This didn’t work.
Not lying is really hard to distinguish from lying when there isn’t a way to verify what the heck is going on. My wife still didn’t feel safe and certainly didn’t trust me. Simply not lying isn’t enough to get the relationship turned around.
I had to get radical in my honesty. I had to put more energy into the relationship than I had previously. I had to grow.
I had to get comfortable being uncomfortable.
Again, rebuilding trust challenged me more than anything I have ever done.
Can You Rebuild Trust?
My very firm answer on this is: Maybe.
Not everyone chooses the relationship over their own comfort. Not everyone wants to humble themselves in front of the person they betrayed.
Sometimes the cost to the betrayed person exceeds the time needed to rebuild.
However, I rebuilt trust. So it can be done. And now, I actually help other guys fighting those same battles, and many have rebuilt trust in their marriages.
There is hope if you are willing to do the work.
Are you willing to do it? Because if you aren’t, tell the other person right now. Rip off the bandage and tell them you don’t want the relationship any longer. Walk out the front door.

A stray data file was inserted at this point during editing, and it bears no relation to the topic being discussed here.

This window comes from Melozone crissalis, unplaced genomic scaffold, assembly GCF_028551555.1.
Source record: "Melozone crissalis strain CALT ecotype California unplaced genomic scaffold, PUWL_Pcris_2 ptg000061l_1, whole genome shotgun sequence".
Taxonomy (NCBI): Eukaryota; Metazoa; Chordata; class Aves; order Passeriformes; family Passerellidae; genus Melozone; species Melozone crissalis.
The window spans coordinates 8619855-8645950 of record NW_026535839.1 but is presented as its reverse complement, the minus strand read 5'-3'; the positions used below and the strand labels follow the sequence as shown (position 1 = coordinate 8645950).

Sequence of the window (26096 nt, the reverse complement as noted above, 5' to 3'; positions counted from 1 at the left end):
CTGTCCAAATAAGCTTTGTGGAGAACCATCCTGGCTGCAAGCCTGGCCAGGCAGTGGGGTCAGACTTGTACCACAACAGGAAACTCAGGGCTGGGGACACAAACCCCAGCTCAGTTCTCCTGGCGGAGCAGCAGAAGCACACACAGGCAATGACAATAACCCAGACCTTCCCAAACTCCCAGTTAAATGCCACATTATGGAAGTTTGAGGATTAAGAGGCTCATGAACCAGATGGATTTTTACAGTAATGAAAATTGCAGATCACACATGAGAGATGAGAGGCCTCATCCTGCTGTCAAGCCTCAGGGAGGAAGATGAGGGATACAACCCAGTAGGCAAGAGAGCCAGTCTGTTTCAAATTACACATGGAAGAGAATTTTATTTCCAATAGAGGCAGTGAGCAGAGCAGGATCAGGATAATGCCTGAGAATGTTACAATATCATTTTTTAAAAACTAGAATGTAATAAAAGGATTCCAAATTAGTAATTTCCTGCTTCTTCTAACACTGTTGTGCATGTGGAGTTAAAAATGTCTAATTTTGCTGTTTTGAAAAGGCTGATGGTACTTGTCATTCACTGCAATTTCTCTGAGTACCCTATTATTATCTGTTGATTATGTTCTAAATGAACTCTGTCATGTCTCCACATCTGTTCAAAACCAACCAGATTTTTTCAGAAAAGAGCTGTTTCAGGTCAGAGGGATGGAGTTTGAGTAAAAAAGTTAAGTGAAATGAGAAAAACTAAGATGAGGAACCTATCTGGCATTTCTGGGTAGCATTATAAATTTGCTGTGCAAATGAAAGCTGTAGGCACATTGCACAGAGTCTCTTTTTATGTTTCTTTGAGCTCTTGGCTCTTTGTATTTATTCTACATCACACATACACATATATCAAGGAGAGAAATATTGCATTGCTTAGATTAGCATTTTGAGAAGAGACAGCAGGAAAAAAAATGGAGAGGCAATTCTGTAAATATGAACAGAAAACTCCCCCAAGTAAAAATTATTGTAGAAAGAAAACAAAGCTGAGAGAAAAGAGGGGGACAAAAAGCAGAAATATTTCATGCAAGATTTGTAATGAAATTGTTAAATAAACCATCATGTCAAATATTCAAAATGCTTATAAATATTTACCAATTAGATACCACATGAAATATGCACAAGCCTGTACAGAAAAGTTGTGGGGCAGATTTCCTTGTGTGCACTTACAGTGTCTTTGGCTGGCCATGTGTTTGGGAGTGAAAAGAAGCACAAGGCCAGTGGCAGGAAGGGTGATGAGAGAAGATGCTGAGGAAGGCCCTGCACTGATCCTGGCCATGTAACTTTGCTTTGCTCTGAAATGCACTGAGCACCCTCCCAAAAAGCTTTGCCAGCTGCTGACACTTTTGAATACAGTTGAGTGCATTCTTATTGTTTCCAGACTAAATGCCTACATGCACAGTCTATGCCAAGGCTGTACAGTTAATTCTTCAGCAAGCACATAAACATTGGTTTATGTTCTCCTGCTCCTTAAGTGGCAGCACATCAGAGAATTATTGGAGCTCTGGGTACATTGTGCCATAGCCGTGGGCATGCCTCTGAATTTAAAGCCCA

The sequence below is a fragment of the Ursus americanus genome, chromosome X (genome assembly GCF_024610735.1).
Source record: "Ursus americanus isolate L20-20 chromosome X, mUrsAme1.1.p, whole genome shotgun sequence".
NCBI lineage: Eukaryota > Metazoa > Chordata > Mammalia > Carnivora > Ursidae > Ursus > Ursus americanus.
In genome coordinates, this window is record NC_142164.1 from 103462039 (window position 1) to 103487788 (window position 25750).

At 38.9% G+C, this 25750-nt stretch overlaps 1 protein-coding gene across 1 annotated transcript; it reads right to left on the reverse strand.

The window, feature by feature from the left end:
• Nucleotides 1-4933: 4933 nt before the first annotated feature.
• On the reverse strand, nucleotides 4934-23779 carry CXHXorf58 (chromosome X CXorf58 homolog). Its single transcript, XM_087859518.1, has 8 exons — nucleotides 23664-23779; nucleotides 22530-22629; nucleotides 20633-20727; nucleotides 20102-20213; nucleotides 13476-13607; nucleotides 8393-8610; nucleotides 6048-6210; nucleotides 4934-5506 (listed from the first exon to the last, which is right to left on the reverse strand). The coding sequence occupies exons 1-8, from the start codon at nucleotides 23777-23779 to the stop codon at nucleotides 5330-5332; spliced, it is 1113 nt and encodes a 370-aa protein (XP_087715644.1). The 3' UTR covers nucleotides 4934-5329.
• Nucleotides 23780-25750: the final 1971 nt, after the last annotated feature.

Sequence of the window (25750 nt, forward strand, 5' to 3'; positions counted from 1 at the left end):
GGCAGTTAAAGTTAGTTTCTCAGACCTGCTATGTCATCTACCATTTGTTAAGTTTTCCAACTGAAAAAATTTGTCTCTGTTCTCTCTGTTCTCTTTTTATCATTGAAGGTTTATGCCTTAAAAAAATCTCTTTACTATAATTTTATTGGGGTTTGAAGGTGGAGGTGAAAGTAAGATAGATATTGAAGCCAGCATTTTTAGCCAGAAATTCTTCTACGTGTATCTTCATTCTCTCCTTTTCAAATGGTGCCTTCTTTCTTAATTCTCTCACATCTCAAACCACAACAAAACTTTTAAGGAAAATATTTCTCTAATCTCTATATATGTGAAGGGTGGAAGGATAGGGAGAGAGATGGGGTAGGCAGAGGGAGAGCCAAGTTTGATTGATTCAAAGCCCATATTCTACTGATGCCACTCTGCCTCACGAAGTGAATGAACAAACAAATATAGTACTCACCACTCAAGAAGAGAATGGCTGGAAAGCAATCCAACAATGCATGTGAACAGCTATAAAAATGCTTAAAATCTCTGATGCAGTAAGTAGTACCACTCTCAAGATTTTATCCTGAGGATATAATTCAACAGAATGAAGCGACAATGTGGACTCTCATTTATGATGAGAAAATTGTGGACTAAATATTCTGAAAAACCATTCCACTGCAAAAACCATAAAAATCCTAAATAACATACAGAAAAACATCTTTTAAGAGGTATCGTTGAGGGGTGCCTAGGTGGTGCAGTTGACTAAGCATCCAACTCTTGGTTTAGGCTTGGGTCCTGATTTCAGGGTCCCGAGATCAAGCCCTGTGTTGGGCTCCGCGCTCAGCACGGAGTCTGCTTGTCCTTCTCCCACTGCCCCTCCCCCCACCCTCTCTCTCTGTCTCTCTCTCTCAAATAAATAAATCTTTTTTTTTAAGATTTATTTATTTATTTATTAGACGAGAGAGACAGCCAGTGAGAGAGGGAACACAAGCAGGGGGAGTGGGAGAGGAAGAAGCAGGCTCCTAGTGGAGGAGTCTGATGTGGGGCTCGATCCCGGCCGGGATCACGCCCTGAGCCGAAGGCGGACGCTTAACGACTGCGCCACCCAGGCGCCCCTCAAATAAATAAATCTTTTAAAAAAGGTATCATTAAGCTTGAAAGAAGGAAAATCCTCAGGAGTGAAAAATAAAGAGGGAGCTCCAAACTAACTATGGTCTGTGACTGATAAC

Okay, if you are still with me, then there is a chance for you to rebuild trust in a relationship wrecked with lies, deception, or sneakiness.
7 Steps to Rebuilding Trust in Your Relationship
To rebuild trust, I needed to take a different approach than I had in the past. What got me where I was wouldn’t get me where I wanted to be.
I needed to “grow up.”
I lived from an immature place, or maybe an uneducated one.
Growth is painful—ask anyone trying to get into shape. Using new muscles and developing new habits takes effort and focus, and a degree of suffering.
But simply telling you to “grow up” isn’t terribly helpful and probably feels a little insulting. I’m okay with the insulting part. If you need to rebuild trust, then you didn’t get here through honorable behavior.
Anyway, I am about to break it down into six things you can do to begin rebuilding trust. Plus, a bonus option you need to consider seriously.